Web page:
What do you think is the hardest part of learning Russian?
The first ten years. Seriously, if I had to look from your perspective, I want to cry if I had to form a simple sentence. There is so much to think about. Subject, which case is the subject, verb, which aspect is the verb, which person, which tense, which case does the verb go with, and so on, and so on. I can absolutely feel your pain. In my opinion, Russian is probably the most demanding and challenging language that one can learn.
Why is Liden & Denz the best place to learn Russian?
The unique location in the heart of the city invites to check out many new places around the school. In teaching, Liden & Denz follows a European approach. In other language courses you just get a list of vocabulary and you have to learn them. At Liden & Denz the vocabulary is embedded in stories. Also, there is a good book we teachers can stick to, but we can also use different methods if we think they suit better. You can’t teach a teacher to be a teacher. We are free to be the teacher we are and do the methods we think they are best, and Liden & Denz provides us with the necessary teaching materials.
My advice for getting most out of your experience
What extra-curricular activities would you recommend to your students to continue learning outside of the classroom?
Well, when you really want to improve your language, you can do additionally online lessons at Liden & Denz. You can watch Russian TV and listen to Russian radio. Sign up in vkontakte, the Russian version of Facebook (vk.com). Get in touch with locals or read groups and forums. Also a great possibility is to do volunteering, for example as a babysitter, in libraries, hospitals or bookshops. Especially volunteering with kids or even elderly people has a big advance, as they usually speak slower than young guys.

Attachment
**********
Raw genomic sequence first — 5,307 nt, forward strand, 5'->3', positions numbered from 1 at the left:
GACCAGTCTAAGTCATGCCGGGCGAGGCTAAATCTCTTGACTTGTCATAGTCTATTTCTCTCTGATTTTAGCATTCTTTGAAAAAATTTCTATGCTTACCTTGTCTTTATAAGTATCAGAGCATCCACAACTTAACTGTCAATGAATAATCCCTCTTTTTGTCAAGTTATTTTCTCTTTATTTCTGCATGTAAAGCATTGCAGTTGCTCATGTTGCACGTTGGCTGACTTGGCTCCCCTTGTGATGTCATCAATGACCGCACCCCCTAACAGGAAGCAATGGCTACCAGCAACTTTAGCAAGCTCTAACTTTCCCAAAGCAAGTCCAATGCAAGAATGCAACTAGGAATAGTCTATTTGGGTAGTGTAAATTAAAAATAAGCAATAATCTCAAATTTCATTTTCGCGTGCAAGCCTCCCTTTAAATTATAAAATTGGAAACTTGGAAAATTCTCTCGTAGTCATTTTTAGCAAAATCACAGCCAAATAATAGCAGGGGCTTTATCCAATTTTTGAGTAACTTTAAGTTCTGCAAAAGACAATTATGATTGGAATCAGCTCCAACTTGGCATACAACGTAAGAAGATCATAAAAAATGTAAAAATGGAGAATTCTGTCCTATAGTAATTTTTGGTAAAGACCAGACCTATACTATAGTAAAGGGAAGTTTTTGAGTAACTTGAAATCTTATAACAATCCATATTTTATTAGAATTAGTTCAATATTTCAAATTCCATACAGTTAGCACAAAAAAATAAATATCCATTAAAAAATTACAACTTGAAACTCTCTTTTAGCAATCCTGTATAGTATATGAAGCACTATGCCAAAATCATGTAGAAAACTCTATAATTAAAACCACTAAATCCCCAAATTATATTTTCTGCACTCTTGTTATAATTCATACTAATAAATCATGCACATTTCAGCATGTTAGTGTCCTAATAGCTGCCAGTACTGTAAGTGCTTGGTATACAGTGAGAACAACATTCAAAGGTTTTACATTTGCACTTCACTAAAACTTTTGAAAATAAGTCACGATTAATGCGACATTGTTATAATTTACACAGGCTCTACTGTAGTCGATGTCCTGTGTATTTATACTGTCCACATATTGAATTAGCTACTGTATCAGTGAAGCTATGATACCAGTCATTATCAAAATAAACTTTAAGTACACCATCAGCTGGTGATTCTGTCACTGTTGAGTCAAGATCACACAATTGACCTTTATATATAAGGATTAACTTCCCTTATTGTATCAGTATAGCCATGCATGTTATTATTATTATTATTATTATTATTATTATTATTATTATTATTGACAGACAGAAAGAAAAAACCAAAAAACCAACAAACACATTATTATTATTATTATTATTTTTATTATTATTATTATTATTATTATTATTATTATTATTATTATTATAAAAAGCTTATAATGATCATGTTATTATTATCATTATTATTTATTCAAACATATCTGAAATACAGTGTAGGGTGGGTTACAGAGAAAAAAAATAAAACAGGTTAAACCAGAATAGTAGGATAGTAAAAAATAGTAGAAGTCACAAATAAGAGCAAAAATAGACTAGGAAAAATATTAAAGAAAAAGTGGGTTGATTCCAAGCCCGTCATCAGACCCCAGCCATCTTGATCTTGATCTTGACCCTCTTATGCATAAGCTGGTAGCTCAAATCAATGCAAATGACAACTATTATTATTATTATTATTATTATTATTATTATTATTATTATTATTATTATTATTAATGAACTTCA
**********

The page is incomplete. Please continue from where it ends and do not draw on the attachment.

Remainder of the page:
How should students prepare before arriving in St. Petersburg?
Maybe you can read some translations of classical literature in your mother tongue. By this you will learn about the topics, metaphors and jokes Russians use in common language. You can of course buy a travel guide, but it will only show you the tourist sites, and can’t show you the spirit.
I guess the best preparation to come to Pieter is to come unprepared and just get in it.
Which 3 places are must-see for anyone visiting to St. Petersburg?
I guess you have to see two sides of Saint Petersburg, the summer and the winter one. My tips besides the usual tourist stuff that you should have seen:
- Kolomna (Коломна) during the white nights
- Beaches in and around Saint Petersburg
- Saint Alexander Nevsky Lavra (Александро-Невская лавра)
- Pushkin and Pavlovsk (Пушкин и Павловск)
- Skiing or Skating on the frozen rivers in the city or in the city parks
- Making a winter crawl through coffee and candy shops (you can find lists with the cosy places in the internet)
Thanks a lot for your time. 🙂
This interview was performed by Florian Kreuzer currently studying Russian at Liden & Denz.